A Not Too Distant Future

Almost everyday taking the train home I have the same experience. The train is usually packed with people, many of them teenagers. In them I see the possibilities for my kids. Some, dressed nicely in school uniforms are reading or talking quietly about the school day. Others don't seem to be pursuing any opportunities at all. Street clothes, piercings, and tattoos are all visible, but no book bags can be seen. Invariably a girl no older than 16 will be holding a stroller.

These are the divergent paths for my students. I see the potential and the pitfall contained within the same subway car and I think to myself how I might keep my students on the right path. One year isn't much time. And given I've spent half the year floundering it's hard to say I've "done my part."

I want to teach my kids the curriculum. I want them to be proficient readers and writers. I want them to master multiplication and division. I want them to pass all the exams that test these skills. Even better I want them to be critical thinkers. Most of all I want to instill something in them that will stay with them until they are "safe," graduating from high school and pursuing some path of their own. I'll keep in touch with them and support them beyond this year any way I can. I don't know exactly what this means, but I'll take any ideas I can get.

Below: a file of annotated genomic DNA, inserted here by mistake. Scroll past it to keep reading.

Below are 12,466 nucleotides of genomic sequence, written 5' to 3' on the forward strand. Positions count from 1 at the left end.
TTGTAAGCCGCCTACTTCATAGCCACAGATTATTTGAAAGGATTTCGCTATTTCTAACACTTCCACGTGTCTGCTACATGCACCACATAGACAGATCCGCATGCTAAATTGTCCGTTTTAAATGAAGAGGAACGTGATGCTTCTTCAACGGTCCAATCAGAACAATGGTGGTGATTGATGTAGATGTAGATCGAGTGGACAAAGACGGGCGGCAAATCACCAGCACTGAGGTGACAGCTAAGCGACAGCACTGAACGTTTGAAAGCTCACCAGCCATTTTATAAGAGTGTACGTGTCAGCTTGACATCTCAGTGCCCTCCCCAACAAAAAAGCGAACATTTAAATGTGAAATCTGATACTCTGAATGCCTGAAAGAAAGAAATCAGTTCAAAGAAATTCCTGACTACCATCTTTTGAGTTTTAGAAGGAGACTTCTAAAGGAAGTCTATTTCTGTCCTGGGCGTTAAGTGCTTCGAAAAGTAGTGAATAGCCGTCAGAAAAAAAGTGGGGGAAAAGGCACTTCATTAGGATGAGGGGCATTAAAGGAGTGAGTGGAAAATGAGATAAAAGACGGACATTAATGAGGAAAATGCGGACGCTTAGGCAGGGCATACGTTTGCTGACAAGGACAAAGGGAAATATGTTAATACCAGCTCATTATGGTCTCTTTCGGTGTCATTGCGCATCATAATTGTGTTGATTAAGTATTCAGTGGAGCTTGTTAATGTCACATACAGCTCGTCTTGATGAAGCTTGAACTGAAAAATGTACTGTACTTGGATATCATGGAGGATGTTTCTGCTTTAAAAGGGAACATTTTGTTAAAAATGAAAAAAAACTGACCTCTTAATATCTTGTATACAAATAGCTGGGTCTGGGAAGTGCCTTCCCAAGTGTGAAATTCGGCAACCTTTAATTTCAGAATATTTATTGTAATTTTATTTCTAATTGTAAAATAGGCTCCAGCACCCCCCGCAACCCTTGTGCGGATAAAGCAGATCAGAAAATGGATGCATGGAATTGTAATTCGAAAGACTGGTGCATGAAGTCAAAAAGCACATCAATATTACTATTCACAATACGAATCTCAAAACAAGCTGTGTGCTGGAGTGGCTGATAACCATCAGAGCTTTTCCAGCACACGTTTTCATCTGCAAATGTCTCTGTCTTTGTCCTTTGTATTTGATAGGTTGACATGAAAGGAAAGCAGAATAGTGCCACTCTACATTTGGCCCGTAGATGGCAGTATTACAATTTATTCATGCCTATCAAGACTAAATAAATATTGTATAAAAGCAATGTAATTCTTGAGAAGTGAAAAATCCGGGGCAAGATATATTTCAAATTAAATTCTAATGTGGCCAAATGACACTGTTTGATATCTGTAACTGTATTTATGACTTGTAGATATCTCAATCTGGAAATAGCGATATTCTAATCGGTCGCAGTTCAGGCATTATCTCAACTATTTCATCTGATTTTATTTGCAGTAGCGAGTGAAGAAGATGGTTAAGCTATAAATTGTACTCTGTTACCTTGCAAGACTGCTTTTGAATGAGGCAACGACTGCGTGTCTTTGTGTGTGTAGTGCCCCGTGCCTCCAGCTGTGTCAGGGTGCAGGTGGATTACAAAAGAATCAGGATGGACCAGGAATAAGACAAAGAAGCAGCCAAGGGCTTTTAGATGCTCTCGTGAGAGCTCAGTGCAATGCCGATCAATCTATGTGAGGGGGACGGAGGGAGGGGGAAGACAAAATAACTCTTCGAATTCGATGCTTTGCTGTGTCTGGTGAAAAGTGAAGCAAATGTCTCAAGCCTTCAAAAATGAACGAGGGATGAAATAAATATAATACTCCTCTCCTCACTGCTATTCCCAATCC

Marcy said…
You do the best you can. Learning is a state of becoming, and not something that is accomplished as a neat package every nine to ten months. You contribute your part to the process, and, hopefully, the students will parlay what you have given them into their future experiences.

Popular Posts